Oh, I got hot sause all over my bazito!

You know what this is? It's a brain sucker. You know what it's doing? Filing its tax return

If you wish to make an apple pie from scratch, you must first invent apple pie

The Adventures of Little Ed Brave

Tell airport security your name is McCannister because you can hide anything in a cannister.

You know what? Nobody notices when this changes anyway.

There are 10 types of people in the world: Those who understand binary, and STFU

What happens in a black hole stays in a black hole

The black hole draws you inexorably inward. Time slows. You are likely to be eaten by a grue.

I'd diddle little umdidlie... if she weren't my half-sister.

Abortion prevents pedophilia. In more ways than one!
Get Firefox!
I wrote a haiku

which I was about to share,

but then I thought, "screw it."
Level 1

Notice to all users of the Holodeck:

There are safety protocols in place that cannot be deactivated without the approval of two commanding officers or the captain to protect users of the Holodeck from potential harm. However, every time the Holodeck is ever used in a nontrivial manner, no matter what the safety protocols say, the Holodeck turns into a deathtrap.

Unless you believe yourself to be adept at constructing a forcefield from your communicator and 19th century Earth tools, or you're at the very least not wearing a red shirt, you are strongly advised not to attempt to use the Holodeck until a designer comes up with a safety protocol that doesn't kill you whenever somebody looks at it funny. Even when you're not on the holodeck. Or in the same quadrant. Or time period.

In fact, if you are wearing a red shirt, Starfleet may not be the job for you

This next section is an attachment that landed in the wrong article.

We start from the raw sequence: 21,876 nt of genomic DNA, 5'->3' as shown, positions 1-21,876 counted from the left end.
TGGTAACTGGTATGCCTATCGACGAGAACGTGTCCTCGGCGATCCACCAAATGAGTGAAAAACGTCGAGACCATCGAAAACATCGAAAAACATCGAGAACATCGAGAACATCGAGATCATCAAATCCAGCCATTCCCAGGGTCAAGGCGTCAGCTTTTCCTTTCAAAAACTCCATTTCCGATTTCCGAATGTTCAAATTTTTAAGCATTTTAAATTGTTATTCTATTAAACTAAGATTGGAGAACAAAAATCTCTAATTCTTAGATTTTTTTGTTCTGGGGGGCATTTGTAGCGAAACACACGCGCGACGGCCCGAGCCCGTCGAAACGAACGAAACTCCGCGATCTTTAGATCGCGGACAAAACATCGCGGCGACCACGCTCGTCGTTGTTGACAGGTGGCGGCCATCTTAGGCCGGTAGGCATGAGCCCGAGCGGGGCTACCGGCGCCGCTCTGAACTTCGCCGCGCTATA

Ed
« The Tree StumpToday, Photomasher tomorrow, the WORLD! »

Nepalian Hindi

Permalink 02/28/08 at 09:21:41 pm, by Ed, 193 words   English (US)
Categories: General

As I sit here at my desk, my roommate and his Nepali friend are talking about all sorts of... interesting things, but when they started talking about accents, I just had to say something. Not to them, of course, but here.

The funny bit was when the Nepali kid asked if he had an accent. It's kind of hard to miss it. But he apparently wasn't sure. He then asked what it sounded like, "Indian? Or Nepali? Or what?" My roommate's response was "Nepali, well it doesn't sound Indian" in the vein of somebody who has no idea what the difference is. At this point, the Nepali began making fun of Hindi accents, saying things like, "Yes, I would like to help you with your tech support" in a supposedly Hindi accent, but I couldn't--and I don't think my roommate could either--tell the difference between his accent and his parody of Hindi, aside from the fact that he started talking about tech support.

It's interesting to see how subtle differences actually are different to those who are involved. I wonder, if Minnesotans made fun of Canadians, would Kim Jong Il notice the difference?

No feedback yet

Comments are closed for this post.